The Sky is the Limit!

Guest Blog by J. Sybylla Smith

This 21st Paris Photo was held for the 7th year in the majestic Grand Palais, where the infamous clearstory frames painterly skyscapes of magical Paris light. From the vantage point above the two-story marble staircase I am struck by a metaphor. The ceaseless play of light above is reflected in the limitless possibilities of the photographs displayed below. Over four days I wander the intricate grid of 190 exhibitors from 31 countries who frame images of vast imagination and boundless vision by 2500 photographers.

As above, so below – it is all about encountering light. Enchanting, confounding, exuberant, irreverent, ominous or witty in forms of narrative, fantasy, documentary, performance and conceptual imagery. Experiencing art can be transformative, having the capacity to alter our perception and expand our sight.

My guided tour included meetings with four Gallery Directors, illuminating the art work they chose to exhibit. Steve Harris is a Massachusetts native who has lived in Shanghai for over twenty years and exhibits mostly Chinese artists in his gallery, M97. He keenly investigates our emotional experience of his artwork and generously discusses the evolution of his artists, including their innovations and use of technical intricacies. A remarkable range is evident in the poetic silver gelatin series, Some Days by Wang Nindge, taken a decade prior to his beguiling photography installation series, Form of Light.

2.-Wang-Nindge-Some-Days-33and-34-2005-Gallery-M97-Wang Nindge – Some Days, #33,and #34, 2005 – Gallery M97

3.-Wang-Nindge-Form-of-Light-Cloud-No.2-2014-Gallery-M97.jpgWang Nindge – Form of Light, Cloud No.2, 2014 – Gallery M97

Sun Yanchu creates uniquely lyrical objects in his “developer paintings” where he literally paints with photo-chemistry.

4.-Sun-Yanchu-Developer-Paintings-2017-Gallery-M97-jpgSun Yanchu – Developer Paintings, 2017 – Gallery M97

Berlin’s Camera Work Gallery is known for delivering a seductive punch with it’s staggeringly lush collection. Jan Burghart detailed the handiwork within the creative practices of two of their featured artists. Italian/Swiss, Christian Tagliavini, considers himself “a photographic craftsman”, as he sources historic materials and creates every visible component within his highly stylized narratives. Contemporary and elegant, his portrait series, 1406, references renowned Renaissance painter Filippo Lippi.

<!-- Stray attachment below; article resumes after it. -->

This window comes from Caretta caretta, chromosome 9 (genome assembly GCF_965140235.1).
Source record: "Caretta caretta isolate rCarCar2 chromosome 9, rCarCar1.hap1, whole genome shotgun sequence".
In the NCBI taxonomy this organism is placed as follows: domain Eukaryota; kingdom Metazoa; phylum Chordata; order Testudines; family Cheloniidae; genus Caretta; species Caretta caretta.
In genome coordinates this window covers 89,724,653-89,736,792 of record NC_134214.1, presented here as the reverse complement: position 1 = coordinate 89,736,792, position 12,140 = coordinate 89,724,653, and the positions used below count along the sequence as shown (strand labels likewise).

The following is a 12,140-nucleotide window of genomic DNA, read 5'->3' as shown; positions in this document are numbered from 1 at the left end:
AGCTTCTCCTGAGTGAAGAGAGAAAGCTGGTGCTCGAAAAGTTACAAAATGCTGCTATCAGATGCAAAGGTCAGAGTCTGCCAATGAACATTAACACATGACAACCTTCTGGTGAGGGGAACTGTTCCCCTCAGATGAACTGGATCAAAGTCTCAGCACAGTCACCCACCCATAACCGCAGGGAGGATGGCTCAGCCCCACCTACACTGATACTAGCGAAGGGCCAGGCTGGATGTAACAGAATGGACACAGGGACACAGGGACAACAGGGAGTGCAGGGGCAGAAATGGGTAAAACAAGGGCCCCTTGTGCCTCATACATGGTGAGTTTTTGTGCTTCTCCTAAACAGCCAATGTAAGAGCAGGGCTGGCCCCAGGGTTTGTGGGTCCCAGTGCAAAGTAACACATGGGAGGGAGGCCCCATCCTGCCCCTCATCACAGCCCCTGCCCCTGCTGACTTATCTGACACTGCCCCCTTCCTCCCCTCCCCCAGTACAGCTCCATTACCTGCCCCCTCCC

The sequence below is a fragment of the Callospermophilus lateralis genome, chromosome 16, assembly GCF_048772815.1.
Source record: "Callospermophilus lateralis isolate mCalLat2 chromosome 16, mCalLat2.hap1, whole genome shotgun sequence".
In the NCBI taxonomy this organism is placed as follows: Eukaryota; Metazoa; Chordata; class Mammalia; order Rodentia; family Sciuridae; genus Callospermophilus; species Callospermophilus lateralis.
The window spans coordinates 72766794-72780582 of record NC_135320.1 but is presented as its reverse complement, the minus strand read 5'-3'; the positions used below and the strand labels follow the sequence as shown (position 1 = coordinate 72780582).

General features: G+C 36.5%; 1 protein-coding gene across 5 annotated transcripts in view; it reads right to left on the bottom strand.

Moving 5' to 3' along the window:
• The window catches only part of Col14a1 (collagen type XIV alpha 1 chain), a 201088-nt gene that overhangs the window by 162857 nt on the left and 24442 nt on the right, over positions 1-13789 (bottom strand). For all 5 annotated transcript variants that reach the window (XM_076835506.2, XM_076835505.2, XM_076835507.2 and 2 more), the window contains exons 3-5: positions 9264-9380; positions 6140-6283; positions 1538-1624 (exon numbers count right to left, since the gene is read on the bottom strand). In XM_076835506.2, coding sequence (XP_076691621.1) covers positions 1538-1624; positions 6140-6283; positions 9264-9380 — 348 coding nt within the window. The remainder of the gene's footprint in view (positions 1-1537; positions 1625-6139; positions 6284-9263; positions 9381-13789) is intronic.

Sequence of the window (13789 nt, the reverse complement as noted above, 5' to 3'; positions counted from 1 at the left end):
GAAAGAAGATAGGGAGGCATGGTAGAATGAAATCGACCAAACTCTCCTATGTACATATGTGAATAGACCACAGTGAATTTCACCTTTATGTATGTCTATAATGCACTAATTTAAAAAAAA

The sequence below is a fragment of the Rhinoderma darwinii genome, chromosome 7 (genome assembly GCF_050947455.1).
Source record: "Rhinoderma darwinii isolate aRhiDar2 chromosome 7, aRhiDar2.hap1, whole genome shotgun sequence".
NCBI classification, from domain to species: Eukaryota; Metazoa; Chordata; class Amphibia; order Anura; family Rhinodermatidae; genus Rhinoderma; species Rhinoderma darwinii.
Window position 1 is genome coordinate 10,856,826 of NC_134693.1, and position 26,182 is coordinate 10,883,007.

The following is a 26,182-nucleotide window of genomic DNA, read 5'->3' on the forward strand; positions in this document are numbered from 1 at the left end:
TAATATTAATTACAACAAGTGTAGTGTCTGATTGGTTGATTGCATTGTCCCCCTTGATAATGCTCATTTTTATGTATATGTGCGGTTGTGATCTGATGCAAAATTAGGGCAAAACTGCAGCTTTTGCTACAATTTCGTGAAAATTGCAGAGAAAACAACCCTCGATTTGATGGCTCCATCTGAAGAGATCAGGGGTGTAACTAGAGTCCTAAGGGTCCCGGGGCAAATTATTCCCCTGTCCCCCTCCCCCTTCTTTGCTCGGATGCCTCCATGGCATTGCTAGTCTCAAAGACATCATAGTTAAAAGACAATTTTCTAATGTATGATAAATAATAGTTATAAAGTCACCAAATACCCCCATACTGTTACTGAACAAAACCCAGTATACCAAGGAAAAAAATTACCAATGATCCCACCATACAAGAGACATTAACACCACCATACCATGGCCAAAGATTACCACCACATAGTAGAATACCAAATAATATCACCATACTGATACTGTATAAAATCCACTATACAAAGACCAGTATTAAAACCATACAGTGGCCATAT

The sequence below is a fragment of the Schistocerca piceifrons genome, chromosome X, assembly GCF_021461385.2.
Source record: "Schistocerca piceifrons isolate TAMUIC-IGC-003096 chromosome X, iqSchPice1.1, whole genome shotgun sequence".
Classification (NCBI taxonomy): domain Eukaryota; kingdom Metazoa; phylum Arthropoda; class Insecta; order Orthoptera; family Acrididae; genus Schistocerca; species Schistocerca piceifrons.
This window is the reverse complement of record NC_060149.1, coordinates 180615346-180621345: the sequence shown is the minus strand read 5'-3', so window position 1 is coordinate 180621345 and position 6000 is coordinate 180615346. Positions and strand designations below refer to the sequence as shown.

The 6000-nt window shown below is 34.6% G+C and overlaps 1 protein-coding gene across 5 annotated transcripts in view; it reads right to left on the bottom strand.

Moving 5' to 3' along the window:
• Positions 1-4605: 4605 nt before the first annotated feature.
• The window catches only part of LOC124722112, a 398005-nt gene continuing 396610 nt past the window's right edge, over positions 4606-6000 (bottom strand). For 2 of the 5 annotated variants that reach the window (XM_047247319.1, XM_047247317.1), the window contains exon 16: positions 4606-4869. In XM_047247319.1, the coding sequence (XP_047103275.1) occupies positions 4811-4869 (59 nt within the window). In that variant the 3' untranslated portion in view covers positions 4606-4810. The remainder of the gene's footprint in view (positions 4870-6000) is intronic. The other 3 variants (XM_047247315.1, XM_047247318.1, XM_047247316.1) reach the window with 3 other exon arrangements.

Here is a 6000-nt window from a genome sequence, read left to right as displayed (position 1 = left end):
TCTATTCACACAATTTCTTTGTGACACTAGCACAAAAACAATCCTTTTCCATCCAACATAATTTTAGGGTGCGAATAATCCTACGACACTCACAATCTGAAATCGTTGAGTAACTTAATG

5.-Tagliavini-La-Moglie-DellOrefice2017-Camera-Work.pngChristian Tagliavini, La Moglie Dell’Orefice, 2017, courtesy of Gallerie Camera Work

The collaboration between photographer Michaelangelo Di Batista and artist Tina Berning begins with a photo and results in a unique object, visually marked with the process of experimentation. A graphic detail is made by scratching away the emulsion and adding the textural use of metal staples in Annalisa/Berlin, 2017
Installation view of Tina Berning and Michaelangelo Di Battista – Annalisa/Berlin, 2017 – Gallery Camera Work (photo courtesy of J. Sybylla Smith).

Florencia Giordana Braun of Rolf Art in Argentina was the first gallerist to exhibit from Latin America. Now in her fifth year, she was chosen as a juror for the Aperture/Paris Photo Book Awards. She maintains a deep commitment to raising awareness of social justice issues and to heralding the power of photography to chronicle, and potentially accelerate, political and social change. Along with New York-based, Henrique Faria Gallery, they exhibited Marcelo Brodsky’s series, 1968, The Fire of Ideas, 2014-7.

Florencia Giordana Braun, Marcelo Brodsky, and Henrique Faria (photo courtesy J. Sybylla Smith).

I applaud the audacious decision of Julian Sander to exhibit a sole image accompanied by a Penn-inspired corner photo studio. The great grandson of August Sander he has unparalleled photo DNA and an exquisitely refined eye. Sander notes sensory overload is common at large fairs, as is the practice to seek out what is familiar. He circumvented both issues, enjoying the laughter emanating from the studio and observing pensive encounters with the moody portrait of the painter Heinrich Hoerle, Dar Maler, taken by August Sander in 1928. He invited our group backstage to witness a Paul McCarthy slide show and the outrageous mediation contraption, Meditationsmuhle, 1960’s, by Chargesheimer. Also available in his booth was a beautiful imprint outlining his highly selective offerings, accompanied by scholarly text written by his gallery staff.